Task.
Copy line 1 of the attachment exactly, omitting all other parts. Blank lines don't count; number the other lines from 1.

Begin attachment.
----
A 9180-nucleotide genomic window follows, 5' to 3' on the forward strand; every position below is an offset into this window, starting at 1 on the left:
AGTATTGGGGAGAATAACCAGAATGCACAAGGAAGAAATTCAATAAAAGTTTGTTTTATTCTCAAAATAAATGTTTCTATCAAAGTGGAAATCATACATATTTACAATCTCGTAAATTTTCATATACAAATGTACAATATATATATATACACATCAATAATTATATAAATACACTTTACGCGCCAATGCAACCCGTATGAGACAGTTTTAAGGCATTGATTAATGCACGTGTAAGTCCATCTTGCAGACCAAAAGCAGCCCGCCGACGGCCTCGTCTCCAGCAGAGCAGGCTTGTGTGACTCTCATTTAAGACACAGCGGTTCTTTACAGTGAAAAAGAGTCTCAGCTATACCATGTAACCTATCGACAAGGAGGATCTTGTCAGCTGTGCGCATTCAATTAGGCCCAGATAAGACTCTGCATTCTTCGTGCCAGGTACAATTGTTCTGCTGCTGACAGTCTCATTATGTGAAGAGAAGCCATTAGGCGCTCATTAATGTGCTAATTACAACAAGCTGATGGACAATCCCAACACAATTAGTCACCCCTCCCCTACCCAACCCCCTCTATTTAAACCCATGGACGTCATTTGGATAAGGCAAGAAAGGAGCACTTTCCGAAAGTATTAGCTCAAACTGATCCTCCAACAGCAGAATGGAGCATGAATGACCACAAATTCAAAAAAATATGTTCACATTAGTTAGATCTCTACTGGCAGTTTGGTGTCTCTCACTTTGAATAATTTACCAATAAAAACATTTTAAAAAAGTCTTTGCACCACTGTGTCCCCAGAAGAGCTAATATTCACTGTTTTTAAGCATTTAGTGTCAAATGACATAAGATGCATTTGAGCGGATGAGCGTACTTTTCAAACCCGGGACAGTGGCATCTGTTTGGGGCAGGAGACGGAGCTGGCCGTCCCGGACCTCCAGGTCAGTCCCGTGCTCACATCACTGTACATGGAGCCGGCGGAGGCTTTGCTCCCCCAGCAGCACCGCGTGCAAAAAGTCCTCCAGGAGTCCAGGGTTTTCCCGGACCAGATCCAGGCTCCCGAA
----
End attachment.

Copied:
A 9180-nucleotide genomic window follows, 5' to 3' on the forward strand; every position below is an offset into this window, starting at 1 on the left: